Nancy Stark’s garden flourishes with greenery, art

Midland resident Nancy Stark began her garden over 30 years ago, using her expertise and experience with cultivating plants. The garden has flourished under her care and is among the stops featured in this year’s GardenWalk.

The Reece Endeavor’s 19th annual GardenWalk is set for 2-7 p.m. Tuesday, July 12 – rain or shine – at six gardens around Midland. Tickets are $10 and can be purchased at any of the participating gardens; admission includes a map to the gardens.

Stark grew up on her family’s farm in Indiana, which gave her an appreciation for plant husbandry. Today, she is an advanced master gardener, environmental and gardening consultant, and former president of Michigan Garden Clubs.

Stark’s garden has slowly evolved over the decades. When she first moved into her home, at 1801 Sylvan Lane, the backyard was little more than grass and a tree or two.

“I like to see the success that comes from the expectations of blooms,” Stark said. “It’s such a wonderful reward to see something that you’ve planted continue to thrive and grow.”

Stark explained that she doesn’t plan or design what her yard will look like. Instead, she buys plants that she likes and finds a place for them once she brings them home. As a result, her garden beds have expanded and widened as Stark has added more plants. Now, it contains 26 varieties of plants in the front and side yards and over 54 varieties in the backyard, most of which are perennials.

“I don’t plan my garden,” Stark stated. “It just is what it is. I never draw out a plan of what I want to plant where.”

As guests enter Stark’s garden, one of the first things they see will be a mural painted by Midland artist Elise Malkowski.

In addition to the Stark Garden, five other locations will be featured during the Reece Endeavor’s 19th annual GardenWalk.

The Parker Garden, 2500 Swede Ave., was a 2021 City of Midland Beautification Award winner. The homeowners enjoy many hours in the glider watching the birds and admiring the various flowering plants. Planters made by Mr. Parker and the lighting along the fence, deck, and pergola further add to the ambiance.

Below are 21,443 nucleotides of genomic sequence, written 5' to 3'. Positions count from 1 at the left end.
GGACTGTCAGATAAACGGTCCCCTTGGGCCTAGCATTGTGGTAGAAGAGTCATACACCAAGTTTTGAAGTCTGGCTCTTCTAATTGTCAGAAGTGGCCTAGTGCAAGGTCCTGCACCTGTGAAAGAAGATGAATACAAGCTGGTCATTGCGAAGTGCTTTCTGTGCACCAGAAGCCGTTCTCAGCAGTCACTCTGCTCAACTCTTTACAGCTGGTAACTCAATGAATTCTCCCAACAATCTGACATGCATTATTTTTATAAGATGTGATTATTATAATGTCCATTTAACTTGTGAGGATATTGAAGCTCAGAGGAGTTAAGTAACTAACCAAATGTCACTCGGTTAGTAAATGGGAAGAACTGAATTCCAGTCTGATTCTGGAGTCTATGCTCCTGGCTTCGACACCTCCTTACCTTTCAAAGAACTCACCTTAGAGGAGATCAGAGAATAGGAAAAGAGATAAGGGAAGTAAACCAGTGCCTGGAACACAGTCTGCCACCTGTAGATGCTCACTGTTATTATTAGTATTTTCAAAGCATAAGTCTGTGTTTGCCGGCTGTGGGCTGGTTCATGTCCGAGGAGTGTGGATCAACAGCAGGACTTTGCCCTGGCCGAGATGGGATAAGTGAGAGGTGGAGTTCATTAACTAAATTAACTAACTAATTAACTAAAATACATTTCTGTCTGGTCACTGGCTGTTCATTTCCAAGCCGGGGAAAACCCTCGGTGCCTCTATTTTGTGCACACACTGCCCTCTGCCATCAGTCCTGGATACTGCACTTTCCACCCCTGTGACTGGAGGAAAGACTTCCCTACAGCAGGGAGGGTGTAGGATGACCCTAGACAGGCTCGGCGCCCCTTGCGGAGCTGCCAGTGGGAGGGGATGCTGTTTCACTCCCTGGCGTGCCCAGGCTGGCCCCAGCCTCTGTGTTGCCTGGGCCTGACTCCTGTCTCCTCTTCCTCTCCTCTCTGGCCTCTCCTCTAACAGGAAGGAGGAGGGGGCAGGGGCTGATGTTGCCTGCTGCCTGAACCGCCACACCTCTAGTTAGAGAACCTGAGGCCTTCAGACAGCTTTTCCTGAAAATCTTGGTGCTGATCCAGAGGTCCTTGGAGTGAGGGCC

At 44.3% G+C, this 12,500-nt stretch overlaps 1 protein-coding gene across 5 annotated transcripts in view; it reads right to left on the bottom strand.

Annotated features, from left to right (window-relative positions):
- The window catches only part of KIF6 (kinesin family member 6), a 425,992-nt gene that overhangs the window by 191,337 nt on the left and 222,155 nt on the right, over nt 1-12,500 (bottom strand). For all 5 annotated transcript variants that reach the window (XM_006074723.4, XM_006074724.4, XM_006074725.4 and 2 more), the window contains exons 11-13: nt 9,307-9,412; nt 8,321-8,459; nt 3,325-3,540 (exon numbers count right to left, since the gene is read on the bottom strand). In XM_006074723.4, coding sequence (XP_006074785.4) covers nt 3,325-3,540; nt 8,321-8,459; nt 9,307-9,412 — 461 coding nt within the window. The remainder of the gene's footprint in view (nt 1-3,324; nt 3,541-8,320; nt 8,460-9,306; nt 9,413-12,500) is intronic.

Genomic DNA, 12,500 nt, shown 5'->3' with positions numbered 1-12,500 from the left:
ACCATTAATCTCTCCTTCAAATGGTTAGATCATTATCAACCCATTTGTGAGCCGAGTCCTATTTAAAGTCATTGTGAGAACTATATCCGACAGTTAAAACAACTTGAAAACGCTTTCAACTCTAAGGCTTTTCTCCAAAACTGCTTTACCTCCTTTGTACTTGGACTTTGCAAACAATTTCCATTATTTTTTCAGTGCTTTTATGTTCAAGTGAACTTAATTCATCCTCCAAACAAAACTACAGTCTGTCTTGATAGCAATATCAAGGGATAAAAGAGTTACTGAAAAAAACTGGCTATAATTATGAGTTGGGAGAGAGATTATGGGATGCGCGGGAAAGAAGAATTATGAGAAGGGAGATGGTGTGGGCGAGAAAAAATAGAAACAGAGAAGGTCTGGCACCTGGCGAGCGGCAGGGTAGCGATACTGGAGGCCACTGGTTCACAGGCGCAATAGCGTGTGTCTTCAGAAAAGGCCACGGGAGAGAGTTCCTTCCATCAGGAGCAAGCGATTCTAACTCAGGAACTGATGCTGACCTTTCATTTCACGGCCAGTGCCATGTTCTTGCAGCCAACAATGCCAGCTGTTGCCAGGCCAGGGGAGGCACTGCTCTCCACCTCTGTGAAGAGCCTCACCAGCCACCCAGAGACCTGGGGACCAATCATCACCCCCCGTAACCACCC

The Zabik Garden, 4222 Concord St., is a space that is both lovely and low-maintenance. A patio and lush lawn provide a backdrop for self-watering pots filled with bright annuals that contribute added color with minimal effort. The firepit area is an ideal place to enjoy the serenity this garden offers.

The Lane Garden, 2111 Luhring St., is based on the homeowner’s travels to other gardens in the neighborhood as well as in China and Japan; he built this garden as part of his healing process while recovering from a major illness. Stroll down the stone paths and relax while enjoying nature highlighted by hostas, Japanese maples, spruce trees and pines. The homeowner will also exhibit his restored antique cars.

The Hayes/Mirto Garden, 1505 W. St. Andrews Road, includes organic curves and a collection of metal sculptures designed to complement the architecture of Alden B. Dow’s first unit block home. The homeowners’ collection of heirloom perennials was passed down through generations of family. This garden is supplemented with annuals and dahlias from Dahlia Hill, where the homeowners volunteer.

Dow Gardens, 1809 Eastman Ave., will be open 9 a.m.-8 p.m. Guests can enjoy annuals and perennials punctuated by distinctive bridges and rock structures, an award-winning children’s garden, towering pines, water features and the nation’s longest ADA-accessible canopy walk in the adjacent Whiting Forest.

Dow Gardens will provide a complimentary refreshment to GardenWalk visitors and has restrooms available. It is also the site of the silent auction.

Stark’s house is built into the side of a hill, with the house at the top of the incline and the garden at the bottom. The back of the house includes a small alcove, where Stark enjoys sitting and relaxing during the warmer months. During the GardenWalk, the railing on the back porch will be covered in quilts that her daughter, Lisa Fales, made.

Another painting, of an Aztec sun, can be found at the base of the steps, created by Stark’s granddaughter, Allison Fales.

The backyard is a sea of green, with pops of color provided by a handful of plants – including Dusty Miller and celosia – and six red metal sculptures created by Dan Taylor. The plants can be accessed by an array of paths, from pavestones and steppingstones to grassy avenues.

Other features of the garden include Nancy’s She Shed, built in 2003 by Stark’s late husband. The shed functions as a storage area for gardening tools as well as a work bench and sitting area for Stark.

“I have sat in here many times, with the fan cooling me off when I’m not gardening,” Stark said.

The Reece Endeavor has been asking Stark to have her garden in the GardenWalk for many years. Stark was worried about accessibility, as the backyard is only accessible by steps or a steep path up the incline. Organizers assured her that there would be volunteers to help, which helped put her mind at ease.

“I started last year working on the garden,” Stark said. “It takes at least a year to plan to be on the GardenWalk.”

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